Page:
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Trident polls

The Scottish Campaign for Nuclear Disarmament has questioned the way in which the results of a new poll have been presented.

John Ainslie, Coordinator of Scottish CND said "Opinion polls, including the Social Attitudes Study, show that more Scots oppose British nuclear weapons than support them and that opposition in Scotland is stronger than in England and Wales.  Our street work and the many meetings we have taken part in across the confirms this.  The latest study is wrong to conclude that people here want Trident to stay while those South of the border want it to move, if Scotland is independent. People in Scotland were asked a different question, in a different context, from those in the rest of the UK and this has distorted the results."

The results of opinion polls on nuclear weapons are sensitive to the way that the question is asked. This is very apparent from the recent Social Attitudes study.  On the basic question of “Are you in favour or against Britain having its own nuclear weapons” the views in Scotland were the opposite of those in England and Wales. In England and Wales 43% were in favour and 36% were against.  In Scotland only 37% were in favour, while 46% were against. This is consistent with similar questions in previous polls.

In two further questions the survey then appears to indicate that Scots would be willing for Trident to remain after independence, while those in England and Wales would want in to be moved somewhere else. This result is unexpected. The explanation lies in the different wording used. The survey asked those in Scotland “If Scotland becomes independent, Britain’s nuclear submarines should continue to be based here”.  The response was that 41% agreed and 37% disagreed. The different question asked to those in England and Wales was “At the moment, Britain’s nuclear weapons submarines are based in Scotland. Regardless of whether you support or oppose Britain having nuclear weapons, if Scotland became an independent country, separate from the rest of the UK, should Britain’s nuclear weapons remain in Scotland or should they be moved to somewhere else in Britain?”  26% said they should remain in Scotland, while 63% said they should “definitely” or “probably” be moved elsewhere.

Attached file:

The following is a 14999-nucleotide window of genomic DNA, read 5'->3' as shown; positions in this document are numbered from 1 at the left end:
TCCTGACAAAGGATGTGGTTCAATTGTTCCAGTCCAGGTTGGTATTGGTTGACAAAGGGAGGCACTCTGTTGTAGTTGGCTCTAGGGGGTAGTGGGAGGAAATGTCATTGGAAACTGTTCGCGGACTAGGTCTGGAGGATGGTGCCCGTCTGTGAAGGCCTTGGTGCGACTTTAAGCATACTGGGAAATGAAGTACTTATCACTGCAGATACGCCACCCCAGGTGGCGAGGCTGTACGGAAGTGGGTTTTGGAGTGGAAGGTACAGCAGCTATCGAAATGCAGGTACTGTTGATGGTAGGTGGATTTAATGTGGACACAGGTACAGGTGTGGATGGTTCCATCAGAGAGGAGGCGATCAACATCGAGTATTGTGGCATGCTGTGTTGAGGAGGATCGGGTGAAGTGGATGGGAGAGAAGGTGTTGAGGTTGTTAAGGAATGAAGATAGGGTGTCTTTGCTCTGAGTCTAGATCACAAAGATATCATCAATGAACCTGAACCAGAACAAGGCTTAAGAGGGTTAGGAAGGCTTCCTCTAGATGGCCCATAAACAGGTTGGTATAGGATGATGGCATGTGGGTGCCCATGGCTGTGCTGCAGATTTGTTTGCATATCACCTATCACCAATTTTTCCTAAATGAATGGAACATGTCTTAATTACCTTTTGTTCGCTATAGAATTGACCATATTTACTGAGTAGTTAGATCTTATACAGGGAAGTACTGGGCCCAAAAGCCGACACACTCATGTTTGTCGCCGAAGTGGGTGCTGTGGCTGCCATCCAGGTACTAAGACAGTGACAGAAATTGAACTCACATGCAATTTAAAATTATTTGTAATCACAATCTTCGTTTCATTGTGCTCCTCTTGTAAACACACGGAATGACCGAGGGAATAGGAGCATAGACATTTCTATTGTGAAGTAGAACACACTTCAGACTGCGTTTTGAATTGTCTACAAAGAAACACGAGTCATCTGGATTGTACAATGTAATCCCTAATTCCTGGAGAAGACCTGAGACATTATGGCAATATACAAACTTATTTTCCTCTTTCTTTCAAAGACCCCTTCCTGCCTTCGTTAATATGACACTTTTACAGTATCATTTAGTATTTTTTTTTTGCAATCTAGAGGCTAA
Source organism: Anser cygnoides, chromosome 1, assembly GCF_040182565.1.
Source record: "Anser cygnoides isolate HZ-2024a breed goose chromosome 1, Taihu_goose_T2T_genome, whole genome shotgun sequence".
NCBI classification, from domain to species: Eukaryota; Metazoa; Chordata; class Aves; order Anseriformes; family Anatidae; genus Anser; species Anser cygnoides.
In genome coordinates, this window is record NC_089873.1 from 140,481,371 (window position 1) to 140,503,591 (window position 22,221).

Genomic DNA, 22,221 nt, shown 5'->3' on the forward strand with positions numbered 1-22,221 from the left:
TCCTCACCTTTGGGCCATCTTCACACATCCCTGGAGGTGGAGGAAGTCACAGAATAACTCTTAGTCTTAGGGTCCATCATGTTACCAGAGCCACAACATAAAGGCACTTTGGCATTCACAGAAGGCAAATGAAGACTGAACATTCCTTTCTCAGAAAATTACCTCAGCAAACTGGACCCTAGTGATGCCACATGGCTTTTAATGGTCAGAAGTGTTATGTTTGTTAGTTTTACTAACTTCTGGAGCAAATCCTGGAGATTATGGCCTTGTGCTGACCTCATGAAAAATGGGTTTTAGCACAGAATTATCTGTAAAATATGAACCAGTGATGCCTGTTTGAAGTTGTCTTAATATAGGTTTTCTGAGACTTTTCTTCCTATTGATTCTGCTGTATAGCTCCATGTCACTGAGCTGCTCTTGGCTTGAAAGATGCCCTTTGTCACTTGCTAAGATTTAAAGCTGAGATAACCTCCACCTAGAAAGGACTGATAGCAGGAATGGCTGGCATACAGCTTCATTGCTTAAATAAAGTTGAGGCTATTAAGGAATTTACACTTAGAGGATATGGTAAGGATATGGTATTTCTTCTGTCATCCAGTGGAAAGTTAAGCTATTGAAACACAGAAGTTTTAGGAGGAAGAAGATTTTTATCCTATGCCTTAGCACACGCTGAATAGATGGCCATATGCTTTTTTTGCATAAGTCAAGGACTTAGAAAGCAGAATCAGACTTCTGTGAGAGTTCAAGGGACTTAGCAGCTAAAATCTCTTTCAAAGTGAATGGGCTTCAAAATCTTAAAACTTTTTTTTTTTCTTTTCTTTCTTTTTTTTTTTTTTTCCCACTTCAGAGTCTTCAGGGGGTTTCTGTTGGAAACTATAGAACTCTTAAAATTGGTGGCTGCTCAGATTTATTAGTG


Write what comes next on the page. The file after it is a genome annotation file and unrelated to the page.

It is wrong to interpret the results of these two questions as indicating that Scots would be happier for Trident to stay in an independent Scotland those those living South of the border. It is far more likely that the different responses are due to the different way the questions are phrased. The inclusion of the word “continue” and the reference to “nuclear weapon submarines” rather than “nuclear weapons” in the Scottish question is likely to result in a higher degree of acceptance. The more detailed wording in the England/Wales question is more likely to result in a greater call for the weapons to be moved. The context in which the questions were asked should also be taken into account.

The survey was wrong to ask two different questions to those living in Scotland and the rest of the UK, and it is wrong to make a conclusion by comparing the two results. The basis question on British nuclear weapons, which was asked to both sections of the population is a better guide and it reaffirms that Scots are opposed to nuclear weapons.




#1 james scott 2016-07-17 20:11
58 out of 59 Scottish MPs at Westminster represent the Scottish peoples wishes and reject WMDs
The overwhelming majority of the Scottish Parliament's MSPs reject WMDs this is the representation of Scotland's will

By not removing these weapons from Scotland Westminster has yet again proven we do not live in a democratic Union but a dictatorship by an unrepresentative Westminster parliament

This is no different to North Korea propaganda to say that Scotland is not against these weapons
We are forced against our will to accomodate them in our country and forced to pay for them
Plus subjected to them being driven by trucks through our most populace city by night while radioactive leaks are at an all time high of over 100 incidences into our coastal waters

Better for who?

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